Humanity's best hope for confronting the looming climate crisis rests with the new science of complexity.
The sheer complexity of climate change stops most solutions in their tracks. How do we give up fossil fuels when energy is connected to everything, from great-power contests to the value of your pension? Global economic growth depends on consumption, but that also produces the garbage now choking the oceans. To give up cars, coal, or meat would upend industries and entire ways of life. Faced with seemingly impossible tradeoffs, politicians dither and economists offer solutions at the margins, all while we flirt with the sixth extinction.
That's why humanity's last best hope is the young science of complex systems. Quitting coal, making autonomous cars ubiquitous, ending the middle-class addiction to consumption: all necessary to head off climate catastrophe, all deemed fantasies by pundits and policymakers, and all plausible in a complex systems view.
Roland Kupers shows how we have already broken the interwoven path dependencies that make fundamental change so daunting. Consider the mid-2000s, when, against all predictions, the United States rapidly switched from a reliance on coal primarily to natural gas. The change required targeted regulations, a few lone investors, independent researchers, and generous technology subsidies. But in a stunningly short period of time, shale oil nudged out coal, and carbon dioxide emissions dropped by 10 percent. Kupers shows how to replicate such patterns in order to improve transit, reduce plastics consumption, and temper the environmental impact of middle-class diets. Whether dissecting China's Ecological Civilization or the United States's Green New Deal, Kupers describes what's folly, what's possible, and which solutions just might work.
1. Time’s Up
I. Complexity Ideas
2. Getting Unstuck
3. Network Literacy
4. Non-equilibrium Is the Source of Order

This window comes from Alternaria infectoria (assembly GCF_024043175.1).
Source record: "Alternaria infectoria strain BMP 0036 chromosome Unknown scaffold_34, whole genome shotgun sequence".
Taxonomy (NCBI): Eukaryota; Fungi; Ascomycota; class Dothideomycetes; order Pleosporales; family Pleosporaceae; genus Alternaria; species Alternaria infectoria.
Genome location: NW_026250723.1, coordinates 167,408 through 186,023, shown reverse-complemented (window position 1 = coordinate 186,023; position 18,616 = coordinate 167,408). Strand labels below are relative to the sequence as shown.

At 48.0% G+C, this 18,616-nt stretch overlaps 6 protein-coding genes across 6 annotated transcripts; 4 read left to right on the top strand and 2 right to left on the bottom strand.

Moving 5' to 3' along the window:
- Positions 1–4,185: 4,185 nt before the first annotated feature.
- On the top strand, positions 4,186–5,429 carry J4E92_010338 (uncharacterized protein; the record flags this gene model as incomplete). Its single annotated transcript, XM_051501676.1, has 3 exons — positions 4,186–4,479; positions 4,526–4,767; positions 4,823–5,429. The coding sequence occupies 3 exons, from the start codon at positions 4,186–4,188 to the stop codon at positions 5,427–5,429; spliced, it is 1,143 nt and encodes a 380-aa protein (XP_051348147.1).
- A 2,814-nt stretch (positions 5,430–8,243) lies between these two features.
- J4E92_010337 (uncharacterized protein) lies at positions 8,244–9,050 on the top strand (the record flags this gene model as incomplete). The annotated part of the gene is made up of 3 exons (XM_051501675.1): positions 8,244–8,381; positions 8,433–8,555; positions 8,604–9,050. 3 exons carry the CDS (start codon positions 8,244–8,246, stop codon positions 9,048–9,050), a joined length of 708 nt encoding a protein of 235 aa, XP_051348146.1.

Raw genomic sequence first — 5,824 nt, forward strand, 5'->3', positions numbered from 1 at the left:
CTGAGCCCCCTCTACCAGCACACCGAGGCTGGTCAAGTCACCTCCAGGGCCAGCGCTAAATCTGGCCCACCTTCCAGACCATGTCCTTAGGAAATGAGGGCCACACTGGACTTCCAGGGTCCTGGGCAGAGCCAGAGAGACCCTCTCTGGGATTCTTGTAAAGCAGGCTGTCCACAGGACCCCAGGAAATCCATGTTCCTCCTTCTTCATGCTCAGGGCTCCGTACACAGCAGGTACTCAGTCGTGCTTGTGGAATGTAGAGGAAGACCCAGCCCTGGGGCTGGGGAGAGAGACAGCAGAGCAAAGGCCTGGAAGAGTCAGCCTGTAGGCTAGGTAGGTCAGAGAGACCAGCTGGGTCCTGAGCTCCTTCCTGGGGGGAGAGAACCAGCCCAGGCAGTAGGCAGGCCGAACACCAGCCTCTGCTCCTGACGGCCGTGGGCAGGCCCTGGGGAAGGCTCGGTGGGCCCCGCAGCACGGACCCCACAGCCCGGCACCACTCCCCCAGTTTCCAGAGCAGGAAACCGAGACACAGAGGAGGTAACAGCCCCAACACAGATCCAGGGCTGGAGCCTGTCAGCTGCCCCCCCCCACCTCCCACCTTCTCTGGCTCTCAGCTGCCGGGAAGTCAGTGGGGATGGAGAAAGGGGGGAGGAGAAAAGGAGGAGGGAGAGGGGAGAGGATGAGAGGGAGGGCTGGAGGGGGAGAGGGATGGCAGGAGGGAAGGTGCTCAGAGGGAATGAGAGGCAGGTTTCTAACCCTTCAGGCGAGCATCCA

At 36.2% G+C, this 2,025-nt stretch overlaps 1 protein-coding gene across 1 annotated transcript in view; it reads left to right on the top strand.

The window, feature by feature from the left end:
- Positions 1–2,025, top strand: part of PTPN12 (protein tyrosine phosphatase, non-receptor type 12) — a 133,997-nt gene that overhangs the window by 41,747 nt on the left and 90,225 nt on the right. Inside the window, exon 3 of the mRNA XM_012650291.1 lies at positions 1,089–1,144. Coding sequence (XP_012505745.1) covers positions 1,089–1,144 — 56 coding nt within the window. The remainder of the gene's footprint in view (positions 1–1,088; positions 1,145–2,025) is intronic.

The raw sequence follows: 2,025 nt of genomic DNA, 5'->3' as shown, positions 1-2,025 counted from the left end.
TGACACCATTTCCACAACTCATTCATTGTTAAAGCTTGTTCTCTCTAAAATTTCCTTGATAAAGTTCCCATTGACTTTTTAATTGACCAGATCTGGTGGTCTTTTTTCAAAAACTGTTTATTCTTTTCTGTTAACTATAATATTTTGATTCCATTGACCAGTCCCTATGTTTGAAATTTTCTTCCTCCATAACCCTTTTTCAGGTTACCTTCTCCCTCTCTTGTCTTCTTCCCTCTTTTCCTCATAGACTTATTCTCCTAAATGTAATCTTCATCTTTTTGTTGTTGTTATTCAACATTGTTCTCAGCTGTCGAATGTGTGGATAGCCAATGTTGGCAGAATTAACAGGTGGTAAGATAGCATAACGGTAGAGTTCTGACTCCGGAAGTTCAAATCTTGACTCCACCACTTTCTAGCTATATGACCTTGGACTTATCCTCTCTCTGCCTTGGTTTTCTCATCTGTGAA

5. Top-Down and Bottom-Up Order
II. Revolution Policies
6. Kicking the Coal Habit
7. Wrong for the Right Reason?
8. Norms Policy
9. Kicking the Consumption Habit
10. Beyond Incumbent Industry
11. Who Pays for Learning?
12. Autonomous Cars as a Climate Policy
Conclusion: Beyond a Blueprint for the Climate Revolution
Roland Kupers is a consultant on complexity, resilience, and energy transition and a Fellow at the Institute for Advanced Studies at the University of Amsterdam. A theoretical physicist by training, he spent a decade each at AT&T and Shell in various senior executive functions, including as Vice President for Sustainable Development.
"Whether dissecting China's Ecological Civilization or the United States' Green New Deal, Kupers describes what's folly, what's possible, and which solutions just might work."
– E: The Environmental Magazine
"A Climate Policy Revolution not only shows convincingly that we cannot solve our problems with the same thinking we used when we created them, but also discusses realistic ways forward. Kupers successfully uses deep concepts of complexity science to point out the weaknesses in our thinking and policy measures when getting a grip on the causal networks that lead to our current environmental and climate challenges. This is a timely and important book; read it and act accordingly!"
– Peter M. A. Sloot, Scientific Director of the Institute for Advanced Study, Amsterdam, and Director of the Complexity Institute, Singapore
"A Climate Policy Revolution delivers on the promise of its title: it offers a framework for how to think about the kinds of changes that we need to make to meet the climate crisis that is genuinely different and disruptive. Kupers's focus – on disequilibrium rather than equilibrium, on closing off current paths as much as opening new ones, and on letting go as much as steering – is refreshing and compelling. It's a book that should interest public problem-solvers of every stripe."
– Anne-Marie Slaughter, author of The Chessboard and the Web: Strategies of Connection in a Networked World
"With insight and clarity, A Climate Policy Revolution reveals the shortcomings of our current reductionist attempts to addressing climate change. Kupers instead offers an evolutionary approach that identifies what will be required to stabilize the climate."
– Steven Hamburg, Chief Scientist, Environmental Defense Fund